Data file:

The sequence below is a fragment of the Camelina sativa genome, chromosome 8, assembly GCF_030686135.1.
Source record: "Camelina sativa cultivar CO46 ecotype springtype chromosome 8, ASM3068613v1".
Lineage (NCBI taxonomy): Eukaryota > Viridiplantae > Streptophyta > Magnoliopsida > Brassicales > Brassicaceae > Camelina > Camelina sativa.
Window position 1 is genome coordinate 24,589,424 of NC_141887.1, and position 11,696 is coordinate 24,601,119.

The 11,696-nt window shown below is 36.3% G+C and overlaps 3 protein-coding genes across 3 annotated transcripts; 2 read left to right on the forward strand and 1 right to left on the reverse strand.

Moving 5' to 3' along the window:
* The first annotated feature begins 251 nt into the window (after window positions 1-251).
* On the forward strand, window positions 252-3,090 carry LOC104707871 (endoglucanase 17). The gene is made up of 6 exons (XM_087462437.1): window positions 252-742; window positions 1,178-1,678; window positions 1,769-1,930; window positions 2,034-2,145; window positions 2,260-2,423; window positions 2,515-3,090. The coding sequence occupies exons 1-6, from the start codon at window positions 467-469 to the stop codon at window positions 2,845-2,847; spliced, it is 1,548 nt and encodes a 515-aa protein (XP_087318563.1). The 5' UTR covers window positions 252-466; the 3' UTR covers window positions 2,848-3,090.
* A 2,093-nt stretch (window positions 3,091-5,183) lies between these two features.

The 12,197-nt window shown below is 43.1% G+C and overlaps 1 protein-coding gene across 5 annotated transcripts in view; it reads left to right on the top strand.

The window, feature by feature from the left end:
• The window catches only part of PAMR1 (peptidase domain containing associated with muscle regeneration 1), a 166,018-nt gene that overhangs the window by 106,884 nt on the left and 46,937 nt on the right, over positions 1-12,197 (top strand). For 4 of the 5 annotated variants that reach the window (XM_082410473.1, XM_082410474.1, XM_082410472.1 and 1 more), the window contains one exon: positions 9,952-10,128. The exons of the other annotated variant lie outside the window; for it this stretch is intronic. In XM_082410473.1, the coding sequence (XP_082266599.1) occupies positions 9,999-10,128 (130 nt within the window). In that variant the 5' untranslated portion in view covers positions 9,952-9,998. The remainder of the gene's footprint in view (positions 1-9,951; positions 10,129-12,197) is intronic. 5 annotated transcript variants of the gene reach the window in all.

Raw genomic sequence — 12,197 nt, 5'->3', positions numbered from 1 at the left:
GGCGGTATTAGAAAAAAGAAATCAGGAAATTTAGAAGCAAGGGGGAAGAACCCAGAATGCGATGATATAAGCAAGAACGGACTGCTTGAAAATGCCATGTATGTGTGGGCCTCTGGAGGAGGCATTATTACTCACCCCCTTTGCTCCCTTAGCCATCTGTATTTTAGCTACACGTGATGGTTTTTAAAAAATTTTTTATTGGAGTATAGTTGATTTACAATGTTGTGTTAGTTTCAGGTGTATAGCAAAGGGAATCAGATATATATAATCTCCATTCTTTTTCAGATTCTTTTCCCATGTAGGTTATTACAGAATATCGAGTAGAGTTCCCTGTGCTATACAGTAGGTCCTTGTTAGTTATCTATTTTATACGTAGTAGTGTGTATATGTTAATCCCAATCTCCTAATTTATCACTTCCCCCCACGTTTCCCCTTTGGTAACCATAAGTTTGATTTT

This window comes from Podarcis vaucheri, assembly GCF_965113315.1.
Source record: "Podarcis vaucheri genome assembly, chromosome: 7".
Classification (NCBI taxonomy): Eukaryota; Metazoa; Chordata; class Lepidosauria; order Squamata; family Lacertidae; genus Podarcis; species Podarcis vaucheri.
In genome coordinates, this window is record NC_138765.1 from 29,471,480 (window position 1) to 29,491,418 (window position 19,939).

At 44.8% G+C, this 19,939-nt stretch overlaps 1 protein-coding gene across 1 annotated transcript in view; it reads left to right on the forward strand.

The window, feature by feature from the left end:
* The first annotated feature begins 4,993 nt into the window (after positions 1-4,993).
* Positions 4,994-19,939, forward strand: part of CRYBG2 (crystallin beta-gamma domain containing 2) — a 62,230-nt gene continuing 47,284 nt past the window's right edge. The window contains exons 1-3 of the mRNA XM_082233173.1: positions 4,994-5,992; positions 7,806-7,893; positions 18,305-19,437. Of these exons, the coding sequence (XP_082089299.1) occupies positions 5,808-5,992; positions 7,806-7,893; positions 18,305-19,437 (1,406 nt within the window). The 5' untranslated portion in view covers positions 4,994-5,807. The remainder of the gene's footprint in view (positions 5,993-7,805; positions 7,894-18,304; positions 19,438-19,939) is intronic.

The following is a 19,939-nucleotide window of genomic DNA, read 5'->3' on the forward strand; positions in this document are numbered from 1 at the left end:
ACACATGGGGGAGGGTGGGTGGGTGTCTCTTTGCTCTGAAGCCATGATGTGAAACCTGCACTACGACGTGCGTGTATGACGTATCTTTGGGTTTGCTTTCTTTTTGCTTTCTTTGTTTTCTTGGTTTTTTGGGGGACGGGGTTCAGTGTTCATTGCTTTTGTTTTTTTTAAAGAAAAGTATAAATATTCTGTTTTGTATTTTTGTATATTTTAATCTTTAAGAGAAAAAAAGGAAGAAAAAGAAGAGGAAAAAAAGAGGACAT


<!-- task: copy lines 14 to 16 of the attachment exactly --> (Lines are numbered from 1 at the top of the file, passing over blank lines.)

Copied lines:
GGCGGTATTAGAAAAAAGAAATCAGGAAATTTAGAAGCAAGGGGGAAGAACCCAGAATGCGATGATATAAGCAAGAACGGACTGCTTGAAAATGCCATGTATGTGTGGGCCTCTGGAGGAGGCATTATTACTCACCCCCTTTGCTCCCTTAGCCATCTGTATTTTAGCTACACGTGATGGTTTTTAAAAAATTTTTTATTGGAGTATAGTTGATTTACAATGTTGTGTTAGTTTCAGGTGTATAGCAAAGGGAATCAGATATATATAATCTCCATTCTTTTTCAGATTCTTTTCCCATGTAGGTTATTACAGAATATCGAGTAGAGTTCCCTGTGCTATACAGTAGGTCCTTGTTAGTTATCTATTTTATACGTAGTAGTGTGTATATGTTAATCCCAATCTCCTAATTTATCACTTCCCCCCACGTTTCCCCTTTGGTAACCATAAGTTTGATTTT

This window comes from Podarcis vaucheri, assembly GCF_965113315.1.
Source record: "Podarcis vaucheri genome assembly, chromosome: 7".